Functional luminal imaging probe: a new technique for dynamic evaluation of mechanical properties of the anal canal
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The muscle structures surrounding the anal canal are of major importance in maintaining continence but their anatomy and function vary along its length. Standard manometry does not provide detailed information about mechanical properties of the anal canal. A new functional luminal imaging probe (FLIP) has been developed for this purpose. The aim of our study was to investigate whether FLIP allows detailed evaluation of dynamic biomechanical properties along the length of the anal canal.
The in vitro validity and reproducibility of the FLIP system were tested. Fifteen healthy volunteers (age 32–65 years, mean 51 years), of whom 12 were females, were investigated. The integrity and dimensions of the anal sphincter apparatus were evaluated with endoanal ultrasonography and standard anal manometry. During standardized distensions with the FLIP, 16 cross-sectional areas of the anal canal were measured at 5-mm intervals. Distensibility of the following three segments was evaluated: upper anal canal (surrounded by the internal anal sphincter and the puborectalis muscle), mid-anal canal (surrounded by the internal anal sphincter and the external anal sphincter) and lower anal canal (surrounded by the external anal sphincter). Color contour plots were generated from the FLIP-based dynamic recordings of serial cross-sections.
In vitro tests confirmed the validity and reproducibility of the FLIP system. The luminal geometry during distension and the biomechanical properties of the anal canal differed at the three levels. Both at rest and during squeeze the mid-anal canal was significantly less distensible than the upper (p < 0.01) and the lower (p < 0.05) anal canal.
FLIP is a promising method for evaluation of the nonhomogeneous biomechanical properties along the length of the anal canal.
KeywordsAnal canal Biomechanical properties Functional luminal imaging probe Fecal incontinence
Fecal incontinence is a debilitating condition affecting approximately 2 % of the general population . Maintaining anal continence requires complex interactions between the muscle complex surrounding the anal canal, anorectal sensibility, colorectal motility, stool consistency and rectal wall properties. The anal canal is approximately 3.5 cm long, and the surrounding structures are inhomogeneous . The upper part of the anal canal is surrounded by the smooth muscle internal anal sphincter (IAS) and the striated puborectalis muscle. The middle part is surrounded by the IAS but also the striated external anal sphincter (EAS) muscle and the very distal part is surrounded by the EAS only . The main function of the IAS is to generate 50–85 % of the anal resting pressure and to relax at defecation [4, 5]. The main function of the EAS is voluntary contraction to avoid inappropriate flatus or defecation [4–6]. The anatomical differences along the sphincter complex indicate that the biomechanical properties vary along the anal canal.
Several methods exist for evaluation of anal sphincter morphology and physiology. Magnetic resonance imaging (MRI) and transanal ultrasonography are commonly used for description of the morphology . Anal manometry is generally used to measure the length of the high pressure zone in the anal canal and to determine the anal resting and squeeze pressures [4, 6]. In general, the anal resting pressure is taken as a measure of IAS function while the pressure increment at squeeze reflects the function of the EAS. Anal manometry is easy to perform but the method is hampered by large intersubjective variation and overlap between healthy subjects and various patient groups . Existing techniques for evaluation of anal muscle structures and physiology mainly assess static properties. This may be inexpedient since both fecal incontinence and defecation are dynamic events and anal sphincter muscles have dynamic properties . Furthermore, the heterogeneous structures of the muscle complex surrounding the anal canal call for evaluation of the biomechanical properties at different locations in the anal canal.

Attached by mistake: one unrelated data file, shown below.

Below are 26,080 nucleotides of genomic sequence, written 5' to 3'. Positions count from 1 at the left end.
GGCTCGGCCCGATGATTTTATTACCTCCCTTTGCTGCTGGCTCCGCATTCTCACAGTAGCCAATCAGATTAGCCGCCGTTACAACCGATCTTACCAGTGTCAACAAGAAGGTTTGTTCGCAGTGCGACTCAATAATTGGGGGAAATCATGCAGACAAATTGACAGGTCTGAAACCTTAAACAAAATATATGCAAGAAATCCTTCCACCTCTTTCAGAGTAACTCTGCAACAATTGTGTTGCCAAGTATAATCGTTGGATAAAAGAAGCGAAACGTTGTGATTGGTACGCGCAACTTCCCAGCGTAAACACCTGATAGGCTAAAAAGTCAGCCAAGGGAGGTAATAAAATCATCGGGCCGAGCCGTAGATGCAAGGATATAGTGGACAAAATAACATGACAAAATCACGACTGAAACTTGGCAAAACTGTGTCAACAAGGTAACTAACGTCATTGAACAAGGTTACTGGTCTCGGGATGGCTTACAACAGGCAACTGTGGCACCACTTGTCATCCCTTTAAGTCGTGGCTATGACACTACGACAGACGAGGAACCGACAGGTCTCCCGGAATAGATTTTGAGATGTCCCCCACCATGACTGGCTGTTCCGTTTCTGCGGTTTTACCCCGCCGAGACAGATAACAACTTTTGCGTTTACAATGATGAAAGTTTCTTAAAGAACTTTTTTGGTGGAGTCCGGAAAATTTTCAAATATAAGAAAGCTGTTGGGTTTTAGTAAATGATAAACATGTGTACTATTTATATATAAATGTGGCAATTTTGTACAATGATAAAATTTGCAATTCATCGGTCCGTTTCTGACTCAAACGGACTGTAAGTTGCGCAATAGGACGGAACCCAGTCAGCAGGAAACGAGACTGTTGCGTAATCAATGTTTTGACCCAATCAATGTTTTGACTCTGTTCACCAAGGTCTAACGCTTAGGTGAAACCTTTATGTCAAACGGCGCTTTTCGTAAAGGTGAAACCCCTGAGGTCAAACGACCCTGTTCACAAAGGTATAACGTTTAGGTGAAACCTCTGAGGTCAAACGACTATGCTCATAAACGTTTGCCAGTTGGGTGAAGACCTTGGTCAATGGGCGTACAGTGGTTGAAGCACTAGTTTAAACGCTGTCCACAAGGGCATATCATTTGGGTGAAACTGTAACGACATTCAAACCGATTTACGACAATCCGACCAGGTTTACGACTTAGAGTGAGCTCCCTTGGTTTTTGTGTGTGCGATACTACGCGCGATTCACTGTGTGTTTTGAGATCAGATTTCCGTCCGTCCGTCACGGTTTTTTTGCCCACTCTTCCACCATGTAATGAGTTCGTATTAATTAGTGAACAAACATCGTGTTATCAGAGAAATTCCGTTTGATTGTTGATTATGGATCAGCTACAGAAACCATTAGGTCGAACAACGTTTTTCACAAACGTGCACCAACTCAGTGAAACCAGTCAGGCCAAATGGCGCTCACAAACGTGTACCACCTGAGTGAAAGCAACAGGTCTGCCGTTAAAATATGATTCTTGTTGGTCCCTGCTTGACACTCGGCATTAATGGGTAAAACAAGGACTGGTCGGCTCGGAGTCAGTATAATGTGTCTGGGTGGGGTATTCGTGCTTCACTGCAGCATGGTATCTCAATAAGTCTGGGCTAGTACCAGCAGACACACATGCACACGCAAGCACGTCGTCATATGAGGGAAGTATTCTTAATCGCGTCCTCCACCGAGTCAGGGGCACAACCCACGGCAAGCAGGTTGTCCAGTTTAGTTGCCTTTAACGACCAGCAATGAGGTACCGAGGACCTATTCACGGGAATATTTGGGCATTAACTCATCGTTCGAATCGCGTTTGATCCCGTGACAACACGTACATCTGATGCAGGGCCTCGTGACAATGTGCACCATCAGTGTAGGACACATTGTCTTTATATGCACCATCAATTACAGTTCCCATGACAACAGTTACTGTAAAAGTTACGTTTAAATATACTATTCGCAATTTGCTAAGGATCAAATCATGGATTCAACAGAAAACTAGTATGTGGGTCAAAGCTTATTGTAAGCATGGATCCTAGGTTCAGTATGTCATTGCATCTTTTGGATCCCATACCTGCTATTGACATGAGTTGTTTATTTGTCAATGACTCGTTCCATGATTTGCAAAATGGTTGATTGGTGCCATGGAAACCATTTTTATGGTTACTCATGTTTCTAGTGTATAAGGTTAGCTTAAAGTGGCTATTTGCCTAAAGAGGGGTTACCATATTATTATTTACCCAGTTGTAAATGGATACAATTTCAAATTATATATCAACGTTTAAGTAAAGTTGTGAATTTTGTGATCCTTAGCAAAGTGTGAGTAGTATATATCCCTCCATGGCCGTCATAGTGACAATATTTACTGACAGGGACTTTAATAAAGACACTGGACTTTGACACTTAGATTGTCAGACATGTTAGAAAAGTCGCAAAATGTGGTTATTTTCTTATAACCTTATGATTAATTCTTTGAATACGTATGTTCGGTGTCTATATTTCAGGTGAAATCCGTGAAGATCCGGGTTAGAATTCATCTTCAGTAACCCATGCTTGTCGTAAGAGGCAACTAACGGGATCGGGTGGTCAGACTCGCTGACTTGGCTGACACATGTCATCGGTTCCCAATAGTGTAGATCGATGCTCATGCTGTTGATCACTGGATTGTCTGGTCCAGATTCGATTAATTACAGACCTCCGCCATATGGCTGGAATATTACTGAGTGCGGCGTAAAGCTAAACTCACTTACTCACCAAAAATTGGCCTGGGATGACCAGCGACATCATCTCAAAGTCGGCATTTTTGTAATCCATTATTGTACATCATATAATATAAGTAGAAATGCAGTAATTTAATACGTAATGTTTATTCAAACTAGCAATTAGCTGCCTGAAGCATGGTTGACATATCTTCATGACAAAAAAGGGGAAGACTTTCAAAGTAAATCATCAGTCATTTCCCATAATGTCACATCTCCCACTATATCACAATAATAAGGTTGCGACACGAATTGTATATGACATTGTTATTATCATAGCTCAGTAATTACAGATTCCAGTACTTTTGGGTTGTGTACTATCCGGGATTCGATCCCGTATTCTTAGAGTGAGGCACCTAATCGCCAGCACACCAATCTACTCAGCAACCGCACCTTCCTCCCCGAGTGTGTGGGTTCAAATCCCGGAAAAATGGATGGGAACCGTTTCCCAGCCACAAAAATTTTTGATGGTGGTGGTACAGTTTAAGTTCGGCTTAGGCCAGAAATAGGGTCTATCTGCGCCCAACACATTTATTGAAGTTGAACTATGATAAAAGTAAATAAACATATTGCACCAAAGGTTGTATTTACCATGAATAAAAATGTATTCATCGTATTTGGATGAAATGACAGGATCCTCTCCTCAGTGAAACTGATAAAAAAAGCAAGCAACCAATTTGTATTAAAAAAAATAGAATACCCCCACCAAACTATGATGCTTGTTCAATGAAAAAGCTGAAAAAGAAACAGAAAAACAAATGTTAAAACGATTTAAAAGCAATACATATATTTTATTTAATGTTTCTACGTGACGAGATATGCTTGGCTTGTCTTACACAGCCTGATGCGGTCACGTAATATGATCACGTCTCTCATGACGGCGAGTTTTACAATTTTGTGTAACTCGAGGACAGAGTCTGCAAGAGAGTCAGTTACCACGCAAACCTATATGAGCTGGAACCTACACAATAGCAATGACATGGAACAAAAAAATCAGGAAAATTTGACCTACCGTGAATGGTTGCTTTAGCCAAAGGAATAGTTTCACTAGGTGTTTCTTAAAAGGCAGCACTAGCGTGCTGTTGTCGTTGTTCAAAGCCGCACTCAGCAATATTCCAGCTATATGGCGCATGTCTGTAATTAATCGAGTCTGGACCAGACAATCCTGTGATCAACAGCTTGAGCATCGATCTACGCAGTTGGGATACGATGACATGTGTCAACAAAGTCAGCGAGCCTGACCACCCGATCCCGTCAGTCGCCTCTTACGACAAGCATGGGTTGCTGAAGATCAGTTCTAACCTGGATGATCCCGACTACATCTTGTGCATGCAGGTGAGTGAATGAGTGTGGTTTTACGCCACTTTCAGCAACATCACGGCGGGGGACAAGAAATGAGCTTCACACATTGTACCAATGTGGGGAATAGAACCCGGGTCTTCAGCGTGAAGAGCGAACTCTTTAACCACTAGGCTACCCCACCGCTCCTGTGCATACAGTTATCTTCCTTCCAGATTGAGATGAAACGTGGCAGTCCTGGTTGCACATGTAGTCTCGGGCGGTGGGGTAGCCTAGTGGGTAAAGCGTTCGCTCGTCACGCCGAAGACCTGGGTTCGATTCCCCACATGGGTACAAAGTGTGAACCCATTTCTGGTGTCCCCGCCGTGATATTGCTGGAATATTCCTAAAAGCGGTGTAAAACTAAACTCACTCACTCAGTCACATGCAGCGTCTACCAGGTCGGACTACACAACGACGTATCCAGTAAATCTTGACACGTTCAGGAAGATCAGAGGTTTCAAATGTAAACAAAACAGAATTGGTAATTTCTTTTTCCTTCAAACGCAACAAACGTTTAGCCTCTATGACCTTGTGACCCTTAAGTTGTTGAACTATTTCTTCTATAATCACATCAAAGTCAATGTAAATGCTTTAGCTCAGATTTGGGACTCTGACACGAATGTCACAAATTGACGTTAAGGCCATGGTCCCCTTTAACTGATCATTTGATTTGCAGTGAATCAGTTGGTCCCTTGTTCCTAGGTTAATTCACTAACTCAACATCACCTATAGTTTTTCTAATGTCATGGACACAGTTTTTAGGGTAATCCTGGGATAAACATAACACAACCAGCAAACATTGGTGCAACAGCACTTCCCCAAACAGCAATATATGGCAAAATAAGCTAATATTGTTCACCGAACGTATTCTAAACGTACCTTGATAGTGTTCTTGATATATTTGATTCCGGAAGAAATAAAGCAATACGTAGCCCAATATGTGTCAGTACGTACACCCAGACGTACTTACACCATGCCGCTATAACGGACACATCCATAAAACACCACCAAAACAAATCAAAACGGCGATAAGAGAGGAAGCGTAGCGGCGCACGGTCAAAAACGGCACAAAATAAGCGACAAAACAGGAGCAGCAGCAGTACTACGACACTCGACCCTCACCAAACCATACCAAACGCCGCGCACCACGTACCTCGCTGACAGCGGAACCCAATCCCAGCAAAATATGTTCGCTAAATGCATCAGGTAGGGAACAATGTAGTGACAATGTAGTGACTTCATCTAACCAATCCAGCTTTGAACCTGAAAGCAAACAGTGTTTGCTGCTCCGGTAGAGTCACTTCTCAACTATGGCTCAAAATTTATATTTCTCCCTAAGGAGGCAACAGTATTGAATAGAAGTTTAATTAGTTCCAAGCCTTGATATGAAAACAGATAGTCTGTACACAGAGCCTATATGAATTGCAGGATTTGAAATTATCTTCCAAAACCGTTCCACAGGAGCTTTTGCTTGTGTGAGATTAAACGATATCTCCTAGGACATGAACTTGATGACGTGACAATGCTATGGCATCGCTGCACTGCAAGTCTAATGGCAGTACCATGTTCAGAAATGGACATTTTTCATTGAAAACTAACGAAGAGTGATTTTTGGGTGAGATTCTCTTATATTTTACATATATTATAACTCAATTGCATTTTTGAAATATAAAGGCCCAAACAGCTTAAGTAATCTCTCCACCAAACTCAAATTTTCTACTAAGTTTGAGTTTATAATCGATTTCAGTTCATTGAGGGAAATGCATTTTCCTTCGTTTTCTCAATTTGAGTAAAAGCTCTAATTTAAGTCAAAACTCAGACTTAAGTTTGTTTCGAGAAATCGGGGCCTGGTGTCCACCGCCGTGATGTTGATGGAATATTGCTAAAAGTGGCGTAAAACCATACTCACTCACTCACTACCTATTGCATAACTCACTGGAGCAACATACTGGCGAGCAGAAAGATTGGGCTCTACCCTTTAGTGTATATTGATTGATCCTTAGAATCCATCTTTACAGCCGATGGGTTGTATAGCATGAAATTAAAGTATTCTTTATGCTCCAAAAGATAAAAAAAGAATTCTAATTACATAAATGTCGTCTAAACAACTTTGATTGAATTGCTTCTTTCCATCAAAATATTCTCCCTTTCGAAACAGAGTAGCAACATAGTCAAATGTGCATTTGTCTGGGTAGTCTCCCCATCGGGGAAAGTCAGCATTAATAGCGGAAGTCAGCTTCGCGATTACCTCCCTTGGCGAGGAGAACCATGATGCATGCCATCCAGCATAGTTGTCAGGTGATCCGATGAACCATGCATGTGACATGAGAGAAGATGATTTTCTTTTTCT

The recently developed Functional luminal imaging probe (FLIP) for assessing sphincter mechanics in the gastrointestinal tract allows determination of serial cross-sectional areas (CSAs) during distension. This provides detailed and segmental description of geometric and mechanical properties. FLIP was originally designed to study dynamic wall properties at the gastro-esophageal junction especially in patients with achalasia [9–11]. Our hypothesis for the present study was that dynamic properties at distension vary at different locations in the anal canal. Therefore, the aim of the present paper was to use FLIP for evaluation of segmental mechanical properties of the anal canal in healthy volunteers.
Materials and methods
After informed consent, 15 healthy subjects (12 female) aged 32–65 years (mean 51 years) were studied with FLIP, endoluminal anal ultrasonography and standard anal manometry. None of the subjects had any history of perianal disease or surgery, and all had normal bowel function. Female participants had given birth 0–3 times but had no history of obstetric sphincter lesions or instrumentation during delivery. The study was conducted according to the Helsinki II declaration and approved by the Local Ethics Committee (M-20100217).
Functional lumen imaging probe (FLIP)
In vitro validation of the system was performed before the in vivo studies to ensure accuracy and reproducibility of the measurements. For this purpose, FLIP was inserted and inflated inside 5 straight tubes and 2 tubes with abruptly changing diameter. During each insertion, the bag was inflated 10 times, and diameters measured were recorded for 30 s. This procedure was performed on 7 consecutive days and again on day 15.
During in vivo studies digital rectal examination before investigation ensured that the rectal ampulla was empty. The subjects were placed in the left lateral position, and the probe was gently inserted into the anal canal in such a way that two detection electrodes were visible outside the anal verge (Fig. 1). During the experiments, the probe was held in place by one of the investigators. The bag was first inflated two times with 10 ml to ensure proper unfolding of the bag. Afterward, it was inflated with 20, 30, 40, and 50 ml. The bag was emptied between distensions. At the end of each distension step, the subjects were asked to squeeze for a short period of 10 s. The position of FLIP was checked visually by the investigator after each squeeze. In case of dislocation of the probe, the displacement (number of electrodes visible outside the anal verge) was written down, and the probe was repositioned after deflation.